State needs common sense politics
We understand and appreciate Alabama Secretary of State Chapman’s genuine desire to “get it right” in dealing with the unprecedented Republican primary runoff facing Alabama voters on July 13. In certifying the election results quickly despite a pending recount of the ballots, Chapman was working to make certain absentee voters, such as those serving in the military overseas, have an opportunity to vote.
Chapman faced a difficult decision, with a runoff looming for choosing the GOP gubernatorial nominee and a recount certain because two hopefuls in that runoff are separated by fewer than 200 votes.
Chapman had no choice but to seek legal opinion on the matter from the state’s attorney general, Troy King.
King’s opinion is that, despite a recount that could change the vote count and potentially leave James with the second-most votes and a right to face Byrne in a runoff, Bentley should face Byrne because the election results have already been certified.
If a recount shows Bentley did earn the second-most votes in the primary, the question is moot. However, if James comes out ahead of Bentley in the recount, the taxpayers of Alabama could face a very expensive second runoff election and years’ worth of legal fights.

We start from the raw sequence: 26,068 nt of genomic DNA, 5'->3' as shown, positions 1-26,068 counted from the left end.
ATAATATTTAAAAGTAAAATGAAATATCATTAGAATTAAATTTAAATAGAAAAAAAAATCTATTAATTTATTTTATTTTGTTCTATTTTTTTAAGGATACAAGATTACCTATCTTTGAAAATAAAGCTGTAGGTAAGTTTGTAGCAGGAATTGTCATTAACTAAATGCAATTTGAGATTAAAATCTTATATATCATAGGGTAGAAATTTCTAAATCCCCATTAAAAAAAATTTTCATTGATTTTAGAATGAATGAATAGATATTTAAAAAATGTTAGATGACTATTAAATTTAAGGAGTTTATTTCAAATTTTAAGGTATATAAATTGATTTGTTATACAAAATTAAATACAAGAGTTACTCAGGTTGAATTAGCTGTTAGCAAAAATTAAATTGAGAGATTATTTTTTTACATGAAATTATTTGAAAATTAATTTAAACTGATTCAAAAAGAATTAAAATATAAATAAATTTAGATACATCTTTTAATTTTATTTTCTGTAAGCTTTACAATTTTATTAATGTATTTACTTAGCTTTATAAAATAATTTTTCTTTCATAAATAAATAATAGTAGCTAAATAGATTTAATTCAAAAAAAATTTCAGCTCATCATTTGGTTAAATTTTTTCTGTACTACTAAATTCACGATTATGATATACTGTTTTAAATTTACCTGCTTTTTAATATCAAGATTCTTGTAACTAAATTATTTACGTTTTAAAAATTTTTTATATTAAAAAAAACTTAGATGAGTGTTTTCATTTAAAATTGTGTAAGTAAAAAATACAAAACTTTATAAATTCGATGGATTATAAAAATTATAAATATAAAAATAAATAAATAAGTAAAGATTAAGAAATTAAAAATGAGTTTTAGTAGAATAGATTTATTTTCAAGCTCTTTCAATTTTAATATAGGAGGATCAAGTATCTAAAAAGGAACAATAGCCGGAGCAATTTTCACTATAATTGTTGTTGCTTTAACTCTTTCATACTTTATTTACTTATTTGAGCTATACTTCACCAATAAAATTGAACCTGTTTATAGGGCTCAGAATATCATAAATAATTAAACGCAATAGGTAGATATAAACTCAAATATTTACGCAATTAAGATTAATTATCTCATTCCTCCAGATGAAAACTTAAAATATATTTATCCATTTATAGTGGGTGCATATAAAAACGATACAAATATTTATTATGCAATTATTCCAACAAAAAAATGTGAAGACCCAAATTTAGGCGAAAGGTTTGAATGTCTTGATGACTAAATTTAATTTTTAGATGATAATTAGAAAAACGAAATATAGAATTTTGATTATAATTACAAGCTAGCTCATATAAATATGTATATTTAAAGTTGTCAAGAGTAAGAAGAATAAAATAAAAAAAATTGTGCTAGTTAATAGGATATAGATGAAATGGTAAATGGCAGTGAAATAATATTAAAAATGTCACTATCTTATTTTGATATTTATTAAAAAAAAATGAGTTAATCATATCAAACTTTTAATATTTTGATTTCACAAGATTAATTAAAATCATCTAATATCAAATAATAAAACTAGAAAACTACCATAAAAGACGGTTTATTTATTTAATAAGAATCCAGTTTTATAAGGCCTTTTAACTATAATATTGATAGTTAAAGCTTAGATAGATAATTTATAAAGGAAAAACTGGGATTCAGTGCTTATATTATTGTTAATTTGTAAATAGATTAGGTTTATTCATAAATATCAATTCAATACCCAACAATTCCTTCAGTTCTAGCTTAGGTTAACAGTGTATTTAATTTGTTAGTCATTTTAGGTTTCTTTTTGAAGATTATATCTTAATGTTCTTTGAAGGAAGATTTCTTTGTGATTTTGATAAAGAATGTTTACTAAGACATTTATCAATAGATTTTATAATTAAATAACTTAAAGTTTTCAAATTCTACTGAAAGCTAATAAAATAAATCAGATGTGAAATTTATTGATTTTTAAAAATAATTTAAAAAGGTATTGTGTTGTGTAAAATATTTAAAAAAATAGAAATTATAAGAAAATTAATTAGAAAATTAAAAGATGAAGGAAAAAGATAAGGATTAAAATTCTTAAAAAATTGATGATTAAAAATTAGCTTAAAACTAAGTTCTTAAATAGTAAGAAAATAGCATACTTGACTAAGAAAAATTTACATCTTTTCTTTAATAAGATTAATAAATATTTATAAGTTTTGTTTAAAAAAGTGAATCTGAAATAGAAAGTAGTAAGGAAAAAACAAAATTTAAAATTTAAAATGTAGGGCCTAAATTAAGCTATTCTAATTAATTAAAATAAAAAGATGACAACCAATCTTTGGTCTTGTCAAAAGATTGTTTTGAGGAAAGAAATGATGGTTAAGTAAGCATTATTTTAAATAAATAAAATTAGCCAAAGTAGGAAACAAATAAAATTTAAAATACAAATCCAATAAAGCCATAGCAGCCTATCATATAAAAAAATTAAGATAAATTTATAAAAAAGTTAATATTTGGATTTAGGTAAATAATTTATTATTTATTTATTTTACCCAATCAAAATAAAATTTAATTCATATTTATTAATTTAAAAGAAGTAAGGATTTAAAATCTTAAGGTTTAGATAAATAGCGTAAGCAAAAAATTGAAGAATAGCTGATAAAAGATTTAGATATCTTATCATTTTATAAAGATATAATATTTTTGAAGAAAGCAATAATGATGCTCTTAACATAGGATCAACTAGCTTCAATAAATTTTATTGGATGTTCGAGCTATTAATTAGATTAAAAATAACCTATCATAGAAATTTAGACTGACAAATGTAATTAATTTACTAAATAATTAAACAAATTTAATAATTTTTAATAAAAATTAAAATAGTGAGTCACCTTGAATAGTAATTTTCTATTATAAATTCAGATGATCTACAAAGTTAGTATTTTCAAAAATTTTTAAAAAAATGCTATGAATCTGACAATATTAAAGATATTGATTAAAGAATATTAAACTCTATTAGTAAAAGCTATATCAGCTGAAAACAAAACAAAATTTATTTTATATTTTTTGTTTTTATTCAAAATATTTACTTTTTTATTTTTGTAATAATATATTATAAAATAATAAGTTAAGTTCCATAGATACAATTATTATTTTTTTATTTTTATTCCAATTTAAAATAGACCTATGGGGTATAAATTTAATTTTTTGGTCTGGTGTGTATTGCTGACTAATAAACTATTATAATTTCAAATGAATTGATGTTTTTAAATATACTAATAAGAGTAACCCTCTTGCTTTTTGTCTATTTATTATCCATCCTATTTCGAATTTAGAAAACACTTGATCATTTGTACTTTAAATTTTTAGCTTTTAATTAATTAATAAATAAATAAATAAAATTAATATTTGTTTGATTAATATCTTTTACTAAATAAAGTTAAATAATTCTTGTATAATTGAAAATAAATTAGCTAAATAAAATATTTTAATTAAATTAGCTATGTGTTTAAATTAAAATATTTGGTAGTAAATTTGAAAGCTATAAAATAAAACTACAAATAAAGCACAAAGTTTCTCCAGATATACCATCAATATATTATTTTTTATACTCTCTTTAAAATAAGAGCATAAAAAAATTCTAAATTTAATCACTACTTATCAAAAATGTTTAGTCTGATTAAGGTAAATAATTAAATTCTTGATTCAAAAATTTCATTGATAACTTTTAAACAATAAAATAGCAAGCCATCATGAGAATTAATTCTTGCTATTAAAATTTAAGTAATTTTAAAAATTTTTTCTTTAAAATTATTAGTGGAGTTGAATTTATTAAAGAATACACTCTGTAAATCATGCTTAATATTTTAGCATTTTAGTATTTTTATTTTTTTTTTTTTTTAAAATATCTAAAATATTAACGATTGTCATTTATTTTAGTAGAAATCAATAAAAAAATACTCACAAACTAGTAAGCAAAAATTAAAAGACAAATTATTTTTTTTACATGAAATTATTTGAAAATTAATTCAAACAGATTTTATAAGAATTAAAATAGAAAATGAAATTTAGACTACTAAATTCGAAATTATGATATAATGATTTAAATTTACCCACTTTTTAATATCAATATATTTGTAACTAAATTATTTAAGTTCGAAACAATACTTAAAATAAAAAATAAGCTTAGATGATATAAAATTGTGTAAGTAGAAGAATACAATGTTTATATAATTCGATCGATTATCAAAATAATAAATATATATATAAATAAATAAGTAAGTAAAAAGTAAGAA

That just doesn’t make sense. Surely, the recent primary election results can and should be de-certified, or some other similarly rational approach can be found. What’s in the best interest for the state, its people and those candidates vying for the Republican gubernatorial nomination is for a more common sense solution to be found.
King’s opinion on this matter, as has been the case with some of his past opinions, does not pass the litmus test of common sense.
Our state and its elected officials are dealing in unprecedented waters, and those waters are muddy to say the least. But in all the confusion that surrounds the pending recount and possible costly legal quagmire that may follow, one thing is clear: voters in Alabama got it right earlier this month in not re-electing Troy King.
Later this month, the Shelby County Commission will listen to two sides of a very important and divisive issue, one... read more